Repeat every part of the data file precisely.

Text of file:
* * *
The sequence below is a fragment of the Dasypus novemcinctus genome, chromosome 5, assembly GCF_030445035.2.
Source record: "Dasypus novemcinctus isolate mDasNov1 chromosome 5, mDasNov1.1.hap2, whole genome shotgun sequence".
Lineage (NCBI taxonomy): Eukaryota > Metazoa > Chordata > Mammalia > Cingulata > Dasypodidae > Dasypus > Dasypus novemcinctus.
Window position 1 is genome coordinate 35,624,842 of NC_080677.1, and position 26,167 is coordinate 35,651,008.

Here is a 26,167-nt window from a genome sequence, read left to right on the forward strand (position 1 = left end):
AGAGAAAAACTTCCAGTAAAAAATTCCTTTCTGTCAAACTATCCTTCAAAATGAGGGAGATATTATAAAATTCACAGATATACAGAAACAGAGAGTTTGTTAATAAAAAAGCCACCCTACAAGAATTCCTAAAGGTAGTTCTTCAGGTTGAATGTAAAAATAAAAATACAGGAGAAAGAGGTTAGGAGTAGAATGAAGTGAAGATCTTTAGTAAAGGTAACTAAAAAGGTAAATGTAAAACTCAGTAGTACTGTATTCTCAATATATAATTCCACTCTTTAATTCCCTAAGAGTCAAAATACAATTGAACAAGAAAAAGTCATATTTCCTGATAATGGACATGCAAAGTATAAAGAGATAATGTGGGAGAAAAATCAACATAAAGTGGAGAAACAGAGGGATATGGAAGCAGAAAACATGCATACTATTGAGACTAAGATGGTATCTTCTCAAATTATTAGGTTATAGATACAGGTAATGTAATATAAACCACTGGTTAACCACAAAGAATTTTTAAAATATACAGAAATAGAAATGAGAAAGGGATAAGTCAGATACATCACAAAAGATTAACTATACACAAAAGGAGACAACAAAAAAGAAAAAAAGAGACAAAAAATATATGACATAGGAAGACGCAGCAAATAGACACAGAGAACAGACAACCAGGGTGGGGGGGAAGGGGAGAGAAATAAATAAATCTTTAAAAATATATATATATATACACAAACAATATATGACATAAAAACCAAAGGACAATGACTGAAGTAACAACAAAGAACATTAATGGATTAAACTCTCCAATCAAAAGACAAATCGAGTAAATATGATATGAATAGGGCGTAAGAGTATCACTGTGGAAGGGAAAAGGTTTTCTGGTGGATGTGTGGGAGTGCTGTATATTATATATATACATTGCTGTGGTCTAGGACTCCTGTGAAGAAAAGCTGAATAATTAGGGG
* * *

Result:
The sequence below is a fragment of the Dasypus novemcinctus genome, chromosome 5, assembly GCF_030445035.2.
Source record: "Dasypus novemcinctus isolate mDasNov1 chromosome 5, mDasNov1.1.hap2, whole genome shotgun sequence".
Lineage (NCBI taxonomy): Eukaryota > Metazoa > Chordata > Mammalia > Cingulata > Dasypodidae > Dasypus > Dasypus novemcinctus.
Window position 1 is genome coordinate 35,624,842 of NC_080677.1, and position 26,167 is coordinate 35,651,008.

Here is a 26,167-nt window from a genome sequence, read left to right on the forward strand (position 1 = left end):
AGAGAAAAACTTCCAGTAAAAAATTCCTTTCTGTCAAACTATCCTTCAAAATGAGGGAGATATTATAAAATTCACAGATATACAGAAACAGAGAGTTTGTTAATAAAAAAGCCACCCTACAAGAATTCCTAAAGGTAGTTCTTCAGGTTGAATGTAAAAATAAAAATACAGGAGAAAGAGGTTAGGAGTAGAATGAAGTGAAGATCTTTAGTAAAGGTAACTAAAAAGGTAAATGTAAAACTCAGTAGTACTGTATTCTCAATATATAATTCCACTCTTTAATTCCCTAAGAGTCAAAATACAATTGAACAAGAAAAAGTCATATTTCCTGATAATGGACATGCAAAGTATAAAGAGATAATGTGGGAGAAAAATCAACATAAAGTGGAGAAACAGAGGGATATGGAAGCAGAAAACATGCATACTATTGAGACTAAGATGGTATCTTCTCAAATTATTAGGTTATAGATACAGGTAATGTAATATAAACCACTGGTTAACCACAAAGAATTTTTAAAATATACAGAAATAGAAATGAGAAAGGGATAAGTCAGATACATCACAAAAGATTAACTATACACAAAAGGAGACAACAAAAAAGAAAAAAAGAGACAAAAAATATATGACATAGGAAGACGCAGCAAATAGACACAGAGAACAGACAACCAGGGTGGGGGGGAAGGGGAGAGAAATAAATAAATCTTTAAAAATATATATATATATACACAAACAATATATGACATAAAAACCAAAGGACAATGACTGAAGTAACAACAAAGAACATTAATGGATTAAACTCTCCAATCAAAAGACAAATCGAGTAAATATGATATGAATAGGGCGTAAGAGTATCACTGTGGAAGGGAAAAGGTTTTCTGGTGGATGTGTGGGAGTGCTGTATATTATATATATACATTGCTGTGGTCTAGGACTCCTGTGAAGAAAAGCTGAATAATTAGGGG